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8 Sneaky Habits That Sabotage Your Heart

Everyday Factors That Can Harm Your Heart


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  • Good info. Glad I read this.
  • Excellent need-to-know information.
  • Can't do much about my lack of sleep; I've suffered from insomnia my entire life.
  • Some information is out of date, however I found the information about negativity interesting & useful.
  • So many people I know that I wish would read this!
  • Reading the articles here really help me keep informed about my health and how to have a healthy lifestyle. Love all the information. Thank you. This program is changing my habits and helping me feel better physically and mentally. I have so much more energy and I love the fitness workouts, too!
  • There are some issues with this "sponsored" article.

    1. The vast majority of studies have been done on men's heart health, not women's. So, the data they are using is incomplete.

    2. The flossing thing has just been roundly debunked. In fact, it was recently found that flossing does almost nothing for you. (I know that sounds strange, but that's the research.)
  • SHAHAI16
    I know I need to floss more often...luckily this is the only one on the list I'm guilty of, and occasional insomnia, which I've taken steps to correct. And I don't know if I'd really call them "sneaky."
  • My family has a long history of heart disease. But they also have a long history of smoking, poor diets, low physical activity, anger issues, alcoholism, and generally accepting the fact that heart disease runs in the family and there's nothing you can do about it.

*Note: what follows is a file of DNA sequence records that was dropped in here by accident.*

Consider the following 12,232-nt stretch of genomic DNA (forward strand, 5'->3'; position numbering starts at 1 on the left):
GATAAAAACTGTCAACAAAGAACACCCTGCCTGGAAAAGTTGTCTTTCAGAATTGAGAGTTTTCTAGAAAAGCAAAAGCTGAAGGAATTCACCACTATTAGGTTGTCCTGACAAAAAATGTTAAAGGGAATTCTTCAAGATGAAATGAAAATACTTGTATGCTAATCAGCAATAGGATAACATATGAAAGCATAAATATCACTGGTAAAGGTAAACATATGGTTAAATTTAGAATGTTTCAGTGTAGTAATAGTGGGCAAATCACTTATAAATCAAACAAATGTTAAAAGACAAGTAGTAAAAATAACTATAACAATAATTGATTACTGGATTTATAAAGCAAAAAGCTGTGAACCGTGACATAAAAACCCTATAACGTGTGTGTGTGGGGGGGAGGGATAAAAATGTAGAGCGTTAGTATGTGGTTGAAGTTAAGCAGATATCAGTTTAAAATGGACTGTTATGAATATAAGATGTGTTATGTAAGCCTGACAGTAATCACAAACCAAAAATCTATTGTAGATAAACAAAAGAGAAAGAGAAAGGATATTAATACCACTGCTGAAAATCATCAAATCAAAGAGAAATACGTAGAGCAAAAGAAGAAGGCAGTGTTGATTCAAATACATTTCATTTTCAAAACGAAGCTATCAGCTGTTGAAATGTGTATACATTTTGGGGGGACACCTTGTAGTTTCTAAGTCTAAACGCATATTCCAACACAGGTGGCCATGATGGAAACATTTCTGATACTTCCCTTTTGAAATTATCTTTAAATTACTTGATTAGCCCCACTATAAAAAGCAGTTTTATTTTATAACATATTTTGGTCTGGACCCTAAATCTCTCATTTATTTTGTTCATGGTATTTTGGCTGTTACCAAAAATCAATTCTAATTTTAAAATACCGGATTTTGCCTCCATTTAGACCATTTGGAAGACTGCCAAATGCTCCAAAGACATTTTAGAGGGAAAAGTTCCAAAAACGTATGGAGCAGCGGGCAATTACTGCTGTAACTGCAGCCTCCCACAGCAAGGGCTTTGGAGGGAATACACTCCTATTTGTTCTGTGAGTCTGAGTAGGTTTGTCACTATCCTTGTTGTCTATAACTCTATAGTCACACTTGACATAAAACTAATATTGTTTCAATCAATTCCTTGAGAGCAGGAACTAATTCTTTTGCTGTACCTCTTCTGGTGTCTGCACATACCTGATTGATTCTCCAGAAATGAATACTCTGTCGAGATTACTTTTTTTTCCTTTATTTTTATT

I'm among the first generation to say, "But what if there IS something we can do about it?"
  • Addendum to my previous comment: sleep, too, is dependent on the brain. For most people, a healthy brain will sleep properly, but many have conditions like REM sleep disorders which aren't readily treatable.

    In my case, I have a CPAP to control apnea, I take medications for my REM sleep disorder, and I practice good sleep hygiene... but two or three nights a week, I only get 4 - 5 hours of good sleep because I wake up intermittently.

    What am I supposed to do? "Hey brain, shape up and fly right!" When there's something organically wrong, it's not a bad habit, it's who you are. The best you can do is work around it.

    Some of this is confusion between thinking of the mind as something separate from the brain. When you realize the mind is an emergent property of the complex organ that is the brain, you realize we have a lot of control, but not total control, over the mind... and not all of the mind is under conscious control, anyway. If there's something organically wrong with the brain, that can't help but affect the mind and body, sometimes in subtle ways and sometimes on a grand scale. It's not a "one size fits all" thing, and blaming some behaviors on "bad habits" perpetuates the myth that we are in total control, and therefore are completely responsible for everything we do, think, and express. We have a lot of control, but it's far from complete.
  • I'm with MonaDM1 on this: some of these aren't really "habits", and some aren't "sneaky", as you put it.

    Yes, they are all bad for your heart. However, some cannot be avoided. Living in an area with bad air? Only works if you can afford to relocate. Sometimes #1, "flying off the handle", is a bad habit, but sometimes it's due to an underlying mental condition which may or may not not be treatable. Ever hear of bipolar disorder or intermittent explosive disorder? PTSD can cause angry outbursts too.